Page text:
In this regard, it is long settled that there are five methods by which ownership of land may be proved by a claimant. These are as follows: (i) By traditional evidence; (ii) By production of document of title which must be duly authenticated; (iii) By the exercise of numerous and positive acts of ownership over a sufficient length of time to warrant the inference that the person is the true owner of the land; (iv) By acts of long possession and enjoyment of the land; and (v) By proof of possession of connected or adjacent land in circumstances rendering it probable that, the owner of such connected or adjacent land would, in addition be the owner of the land in dispute. See Idundun & Ors v. Okumagba and Others (1976) N.S.C.C. 445, (1976) 9-10 SC 227 AT 249 or (1976) 1 NMLR 200.

— Iguh, JSC. Kyari v Alkali (2001) – SC.224/1993

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FIVE METHODS OF PROVING TITLE TO LAND

It is now well settled law that in a claim for declaration of title to land, a party claiming title to land must do so by proving with credible evidence one or more of the five methods of proving title to land, namely: A. Evidence of traditional history of title; B. Production of genuine and valid documents of title; C. Acts of Ownership numerous enough; D. Acts of possession over a long period of time and E. Act of possession of adjacent land long enough to make it probable that the owner of the adjacent land is also the owner of the land in dispute. The 1st Appellant and the 1st Respondent, thus had open to them one or more of the above five methods to prove their title to the land in dispute and the law is that proof of any of these methods by credible evidence would be sufficient to ground an action for declaration of title to land.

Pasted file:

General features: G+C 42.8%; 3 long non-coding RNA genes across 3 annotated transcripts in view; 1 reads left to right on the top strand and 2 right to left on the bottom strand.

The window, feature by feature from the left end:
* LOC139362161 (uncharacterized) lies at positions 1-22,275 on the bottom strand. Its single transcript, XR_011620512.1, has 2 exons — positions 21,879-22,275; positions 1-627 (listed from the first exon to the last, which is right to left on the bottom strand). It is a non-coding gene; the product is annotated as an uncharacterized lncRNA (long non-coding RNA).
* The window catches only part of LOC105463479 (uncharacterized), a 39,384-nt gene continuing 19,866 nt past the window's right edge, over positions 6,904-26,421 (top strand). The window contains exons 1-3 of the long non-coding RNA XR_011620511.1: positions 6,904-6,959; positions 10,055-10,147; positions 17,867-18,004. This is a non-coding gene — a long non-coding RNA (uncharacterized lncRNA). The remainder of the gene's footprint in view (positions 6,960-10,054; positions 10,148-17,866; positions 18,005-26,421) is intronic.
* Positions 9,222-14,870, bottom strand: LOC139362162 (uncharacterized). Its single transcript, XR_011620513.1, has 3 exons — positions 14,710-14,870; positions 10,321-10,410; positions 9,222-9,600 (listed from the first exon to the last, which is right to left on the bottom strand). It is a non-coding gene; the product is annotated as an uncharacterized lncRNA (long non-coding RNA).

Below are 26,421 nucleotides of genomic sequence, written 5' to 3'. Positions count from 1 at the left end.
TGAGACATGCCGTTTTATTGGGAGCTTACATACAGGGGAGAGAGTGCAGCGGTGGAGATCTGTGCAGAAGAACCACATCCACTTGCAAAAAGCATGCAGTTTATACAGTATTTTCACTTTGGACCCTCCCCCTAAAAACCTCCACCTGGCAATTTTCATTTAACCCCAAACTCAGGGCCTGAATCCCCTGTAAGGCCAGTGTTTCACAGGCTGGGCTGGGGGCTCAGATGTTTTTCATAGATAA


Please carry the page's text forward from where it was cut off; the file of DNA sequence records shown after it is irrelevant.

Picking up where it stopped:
— B.A. Georgewill, JCA. Anyi & Ors. v. Akande & Ors. (2017) – CA/L/334/2014

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PROOF OF TITLE TO LAND BY TRADITIONAL HISTORY

One of these five methods or ways of proof of title is by traditional history of the land which includes modes of acquisition of same by deforestation of the virgin forest by the first settler and by proof of acts of long possession on and over the land in issue. — J.H. Sankey, JCA. Ibrahim Muli v Sali Akwai (2021) – CA/G/423/2019